Pre-Built customisable Stock Screens
Known primarily as a you-guessed-it “stock screener”, screener has pre-built stock screeners like ‘Bull Cartel’, ‘Magic Formula’ that show a list of stocks meeting a set of criteria. It shows the query used to identify those stocks and allows you to customise and save modified queries as your own user-generated screen
Export 10 years of financial statements
screener allows you to export 10 years of historical financial data (Balance sheet, Profit & Loss and Cash Flow statement) and P&L for last 10 quarters into excel. Pre-screener days, you had to go to moneycontrol, navigate to each financial statement tab, copy and paste into excel. In addition, the screener stock page offers a short “Pros” and “Cons” for each stock based on fundamentals, but I’ve never paid much attention.
While that’s already quite handy, it’s most powerful use case is that it allows individual users to customise their download template to do their own analysis of the numbers and even build charts on the data. I’ve found this feature to be priceless when trying to get a quick overview of the fundamentals of the company.
My customised tab on the screener template looks like the image below. Everything on this tab is auto-populated when clicking ‘Export to Excel’, including the charts and colour codes. And because you build your own formulae for customisation, especially like for critical metrics like ROE, ROCE, it offers a higher degree of confidence and consistency across companies.
Look around the web and a lot Indian investment-related sites/blogs offer a screener template either free or paid. My post on using screener to reduce the effort required to assess potential investment ideas: Evaluating stocks with TCI Rapid XRay
The caution for screener (like for all the tools here) is it it’s easy to become too dependent on its outputs and not realise where some bad data might have infected your numbers.
Thanks to reader Bijay Nayak for pointing me here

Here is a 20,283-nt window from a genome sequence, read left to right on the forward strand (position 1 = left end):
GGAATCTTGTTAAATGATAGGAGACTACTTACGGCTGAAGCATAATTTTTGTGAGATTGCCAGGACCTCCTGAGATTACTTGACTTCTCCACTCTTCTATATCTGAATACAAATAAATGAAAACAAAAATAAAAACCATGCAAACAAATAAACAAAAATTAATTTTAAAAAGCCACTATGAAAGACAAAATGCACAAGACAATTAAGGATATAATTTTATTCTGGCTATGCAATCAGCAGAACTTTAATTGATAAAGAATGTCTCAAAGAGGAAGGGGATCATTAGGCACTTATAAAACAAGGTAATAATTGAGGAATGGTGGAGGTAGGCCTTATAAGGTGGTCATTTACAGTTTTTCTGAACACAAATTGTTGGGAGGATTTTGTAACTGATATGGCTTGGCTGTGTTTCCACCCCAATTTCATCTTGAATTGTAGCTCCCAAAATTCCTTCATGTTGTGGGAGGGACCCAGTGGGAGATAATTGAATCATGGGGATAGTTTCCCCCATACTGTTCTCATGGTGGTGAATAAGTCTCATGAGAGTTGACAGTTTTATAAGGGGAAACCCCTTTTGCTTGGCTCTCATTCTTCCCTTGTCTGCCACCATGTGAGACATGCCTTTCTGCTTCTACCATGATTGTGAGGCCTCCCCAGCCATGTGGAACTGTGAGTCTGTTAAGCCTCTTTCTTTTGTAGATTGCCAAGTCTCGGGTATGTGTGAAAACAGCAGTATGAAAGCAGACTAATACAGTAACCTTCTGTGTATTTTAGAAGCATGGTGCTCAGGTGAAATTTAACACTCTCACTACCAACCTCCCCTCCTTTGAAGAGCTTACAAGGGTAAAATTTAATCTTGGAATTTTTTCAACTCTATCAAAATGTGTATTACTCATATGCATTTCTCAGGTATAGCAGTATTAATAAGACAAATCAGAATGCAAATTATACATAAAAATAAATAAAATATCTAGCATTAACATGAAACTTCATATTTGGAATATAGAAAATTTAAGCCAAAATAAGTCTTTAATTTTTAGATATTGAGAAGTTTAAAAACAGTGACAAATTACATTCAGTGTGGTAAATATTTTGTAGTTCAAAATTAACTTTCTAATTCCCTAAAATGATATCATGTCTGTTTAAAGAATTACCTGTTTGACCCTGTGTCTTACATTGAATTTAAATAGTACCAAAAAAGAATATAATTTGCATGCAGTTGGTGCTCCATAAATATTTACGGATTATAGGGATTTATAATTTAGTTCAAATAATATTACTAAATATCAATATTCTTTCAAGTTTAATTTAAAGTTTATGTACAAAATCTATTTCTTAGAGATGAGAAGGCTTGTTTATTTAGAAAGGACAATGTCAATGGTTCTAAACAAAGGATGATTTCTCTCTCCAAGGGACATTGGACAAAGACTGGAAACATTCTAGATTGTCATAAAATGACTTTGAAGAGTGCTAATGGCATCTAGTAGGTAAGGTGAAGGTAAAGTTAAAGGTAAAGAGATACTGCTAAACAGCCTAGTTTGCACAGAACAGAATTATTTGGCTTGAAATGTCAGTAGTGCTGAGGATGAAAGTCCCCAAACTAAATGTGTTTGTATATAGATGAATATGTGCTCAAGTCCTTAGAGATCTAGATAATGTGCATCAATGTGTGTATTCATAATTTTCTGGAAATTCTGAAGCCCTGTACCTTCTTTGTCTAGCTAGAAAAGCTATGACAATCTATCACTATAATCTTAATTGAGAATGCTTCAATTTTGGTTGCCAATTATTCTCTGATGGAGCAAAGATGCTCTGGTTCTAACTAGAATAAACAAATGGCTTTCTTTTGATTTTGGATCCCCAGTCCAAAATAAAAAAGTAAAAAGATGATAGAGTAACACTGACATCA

Just the facts
Similar to the minimalism of screener.in, ratestar offers a clean UI with focus on the financials. The financial statements provide the ability to drill down further to see for instance, what make up current liabilities. They do have a star rating system based on a score out of 99 which “is based on a combination of both technical and fundamental rating arrived at after backtesting previous years’ data.” It’s a pity it doesn’t have an ‘export to excel’ feature like screener.in
Search by investor
An interesting differentiated feature on ratestar is the ability to search by investor to see their portfolios and latest activity.
A useful tool for fans of coat-tailing strategies, the ratestar investor holdings page shows a chart with allocation by sector and the holdings in that sector with a summary on the right of recent activity and a table tracking holdings over time.
While it may seem tempting to follow popular investors into their stocks, I would not recommend using data on what famous Indian investors are up to because of several reasons including asymmetry of information to the retail investor versus large shareholders, lag between their actions and when they become available in the public domain, their ability to take risk and not least, they don’t necessarily get them all right.